When I first arrived in San Francisco, my second apartment was one I particularly loved. It was in a small building, in a good residential neighbourhood. I had only one child then, my oldest daughter, who was five, and there was a lovely, secluded playground a block away. I felt lucky to find it, at a rent I could afford, in a safe building. Everything about it suited me. There were two apartments on each floor, mine had two floors, it had 3 small bedrooms, which worked well for me, a balcony, and a beautiful view of the San Francisco bay. The owner of the building lived on the ground floor, and everything was perfect, until he decided that he wanted my apartment on the top floor, instead of his. I had a year left on my lease and he asked me to give up the apartment to him. I refused, because the apartment was too good to give up, and I was sure I couldn’t find anything to match it that I could afford. He became quite irate about it, and extremely convincing when he threatened me with a gun. That terrified me, so I began looking for a new apartment immediately. I was very young then, and scared to death!! I looked at lots of apartments, and everything I saw was awful, dark, dingy apartments, in decent neighbourhoods, or slightly better ones in dicey neighbourhoods. There was absolutely nothing I could afford, or where I’d want to live, and nothing that even remotely compared to the lovely apartment I had and was being forced to leave—-at gunpoint!!! On top of it, I had a dog, and most of the apartments I saw didn’t allow dogs—OR they didn’t allow children, and I had my daughter. One landlord told me to let him know if I changed my mind—-about what? My daughter or the dog??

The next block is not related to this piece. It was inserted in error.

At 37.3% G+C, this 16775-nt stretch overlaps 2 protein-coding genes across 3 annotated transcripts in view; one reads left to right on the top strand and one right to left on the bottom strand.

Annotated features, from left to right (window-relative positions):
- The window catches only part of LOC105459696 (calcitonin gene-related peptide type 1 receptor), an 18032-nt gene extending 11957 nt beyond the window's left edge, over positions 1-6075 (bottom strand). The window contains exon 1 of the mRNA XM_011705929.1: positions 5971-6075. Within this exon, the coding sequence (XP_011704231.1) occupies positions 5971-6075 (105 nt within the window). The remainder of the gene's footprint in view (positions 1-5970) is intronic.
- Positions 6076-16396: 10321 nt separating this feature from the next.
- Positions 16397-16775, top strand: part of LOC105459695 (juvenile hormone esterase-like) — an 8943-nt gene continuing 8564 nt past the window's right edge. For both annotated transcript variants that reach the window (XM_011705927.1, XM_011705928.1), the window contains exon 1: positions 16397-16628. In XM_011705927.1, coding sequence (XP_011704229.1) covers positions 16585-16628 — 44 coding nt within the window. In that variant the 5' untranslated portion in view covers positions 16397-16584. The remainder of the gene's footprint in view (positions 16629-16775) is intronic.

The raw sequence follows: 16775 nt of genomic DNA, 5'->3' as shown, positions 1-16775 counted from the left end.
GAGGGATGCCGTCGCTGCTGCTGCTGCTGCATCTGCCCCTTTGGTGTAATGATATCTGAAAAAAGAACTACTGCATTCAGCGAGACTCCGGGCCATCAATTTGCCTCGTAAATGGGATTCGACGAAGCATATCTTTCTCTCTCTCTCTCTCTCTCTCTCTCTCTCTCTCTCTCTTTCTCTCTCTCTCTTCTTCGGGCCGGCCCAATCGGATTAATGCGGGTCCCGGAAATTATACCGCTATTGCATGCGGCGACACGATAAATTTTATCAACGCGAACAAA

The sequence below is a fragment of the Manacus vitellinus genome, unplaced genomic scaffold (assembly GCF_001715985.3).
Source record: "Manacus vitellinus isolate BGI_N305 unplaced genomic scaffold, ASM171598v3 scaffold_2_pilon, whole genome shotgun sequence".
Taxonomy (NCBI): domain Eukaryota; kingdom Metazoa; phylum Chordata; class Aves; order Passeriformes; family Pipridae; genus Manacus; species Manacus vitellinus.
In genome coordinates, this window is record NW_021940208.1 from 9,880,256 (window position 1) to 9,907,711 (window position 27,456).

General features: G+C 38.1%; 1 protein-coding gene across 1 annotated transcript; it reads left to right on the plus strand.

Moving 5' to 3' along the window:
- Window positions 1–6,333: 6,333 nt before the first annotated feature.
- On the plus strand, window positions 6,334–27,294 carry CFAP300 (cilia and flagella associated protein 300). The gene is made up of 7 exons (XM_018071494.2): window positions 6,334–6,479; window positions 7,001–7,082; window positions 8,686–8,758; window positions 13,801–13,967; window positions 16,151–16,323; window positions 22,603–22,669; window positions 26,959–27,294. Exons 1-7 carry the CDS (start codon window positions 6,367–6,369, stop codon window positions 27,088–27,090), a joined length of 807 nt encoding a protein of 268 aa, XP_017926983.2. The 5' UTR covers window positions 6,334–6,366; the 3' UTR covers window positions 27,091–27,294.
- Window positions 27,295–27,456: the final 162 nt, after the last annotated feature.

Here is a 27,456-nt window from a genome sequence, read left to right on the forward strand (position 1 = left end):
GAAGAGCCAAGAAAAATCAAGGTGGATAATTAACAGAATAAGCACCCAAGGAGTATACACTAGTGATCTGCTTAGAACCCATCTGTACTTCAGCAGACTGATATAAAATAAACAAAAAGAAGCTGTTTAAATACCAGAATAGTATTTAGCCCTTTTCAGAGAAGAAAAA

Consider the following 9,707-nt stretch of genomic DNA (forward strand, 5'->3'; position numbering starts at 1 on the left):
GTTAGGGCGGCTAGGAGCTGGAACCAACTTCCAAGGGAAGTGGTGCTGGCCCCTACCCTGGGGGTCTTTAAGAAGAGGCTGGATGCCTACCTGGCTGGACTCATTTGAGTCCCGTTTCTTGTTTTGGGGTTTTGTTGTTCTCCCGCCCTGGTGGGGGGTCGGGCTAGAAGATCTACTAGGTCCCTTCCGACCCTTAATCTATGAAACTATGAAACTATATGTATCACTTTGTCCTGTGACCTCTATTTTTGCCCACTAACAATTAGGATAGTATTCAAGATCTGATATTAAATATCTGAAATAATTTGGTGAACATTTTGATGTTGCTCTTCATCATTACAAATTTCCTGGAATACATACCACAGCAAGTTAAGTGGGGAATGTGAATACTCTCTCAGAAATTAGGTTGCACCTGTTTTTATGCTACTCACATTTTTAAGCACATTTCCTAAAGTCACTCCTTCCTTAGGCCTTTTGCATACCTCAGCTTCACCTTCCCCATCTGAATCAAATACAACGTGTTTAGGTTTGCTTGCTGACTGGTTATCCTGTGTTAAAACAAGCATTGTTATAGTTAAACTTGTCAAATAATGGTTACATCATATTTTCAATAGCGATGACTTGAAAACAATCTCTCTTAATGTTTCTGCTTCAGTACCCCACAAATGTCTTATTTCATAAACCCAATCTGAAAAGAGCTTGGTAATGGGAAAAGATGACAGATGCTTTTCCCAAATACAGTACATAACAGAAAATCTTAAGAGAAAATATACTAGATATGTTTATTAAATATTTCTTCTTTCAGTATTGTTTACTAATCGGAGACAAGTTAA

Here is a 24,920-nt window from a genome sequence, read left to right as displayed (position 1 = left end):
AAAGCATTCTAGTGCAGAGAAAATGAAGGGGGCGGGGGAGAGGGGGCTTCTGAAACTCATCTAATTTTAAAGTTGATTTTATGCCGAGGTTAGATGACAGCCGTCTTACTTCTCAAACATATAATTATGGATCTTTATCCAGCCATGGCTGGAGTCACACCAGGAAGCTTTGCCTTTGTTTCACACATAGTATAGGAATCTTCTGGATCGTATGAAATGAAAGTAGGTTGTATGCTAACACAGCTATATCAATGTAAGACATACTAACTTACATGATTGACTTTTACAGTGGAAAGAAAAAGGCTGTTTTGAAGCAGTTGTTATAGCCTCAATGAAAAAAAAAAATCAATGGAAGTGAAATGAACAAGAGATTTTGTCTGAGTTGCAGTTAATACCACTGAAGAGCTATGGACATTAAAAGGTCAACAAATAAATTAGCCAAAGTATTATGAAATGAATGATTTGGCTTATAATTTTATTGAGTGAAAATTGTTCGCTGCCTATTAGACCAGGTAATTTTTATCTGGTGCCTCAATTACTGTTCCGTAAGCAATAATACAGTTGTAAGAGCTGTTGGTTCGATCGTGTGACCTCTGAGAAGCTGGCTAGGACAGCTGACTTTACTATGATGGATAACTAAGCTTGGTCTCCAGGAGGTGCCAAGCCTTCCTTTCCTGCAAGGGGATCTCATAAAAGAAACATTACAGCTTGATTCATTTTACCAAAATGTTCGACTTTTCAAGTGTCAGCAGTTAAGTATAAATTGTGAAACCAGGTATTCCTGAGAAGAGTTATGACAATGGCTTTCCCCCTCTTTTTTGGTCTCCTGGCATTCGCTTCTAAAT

I was immensely discouraged, when a friend called me and told me she had driven by a “cute little house” in her neighbourhood with a for rent sign in the window. I assured her that there was no way I could afford a house, and I couldn’t have afforded anything in her neighbourhood. She lived on Russian Hill, which is one of the nicer areas in San Francisco. And her suggestion seemed ridiculous and no help at all. She insisted that I should go to see it and said “you never know”. I was annoyed at the suggestion, which was so obviously out of my leagues. She called several times to push me about it, and finally just to shut her up, I drove by, and it was indeed a VERY cute little house, I wrote down the phone number on the sign, called the owners, and made an appointment to see it, feeling ridiculous because I knew there was no way I could afford it. (I was working as a copywriter at the time, in an ad agency, not very well paid, and writing my books at night. And I was doing free lance translations, to make ends meet. And my books weren’t successful yet, it was the beginning of my career).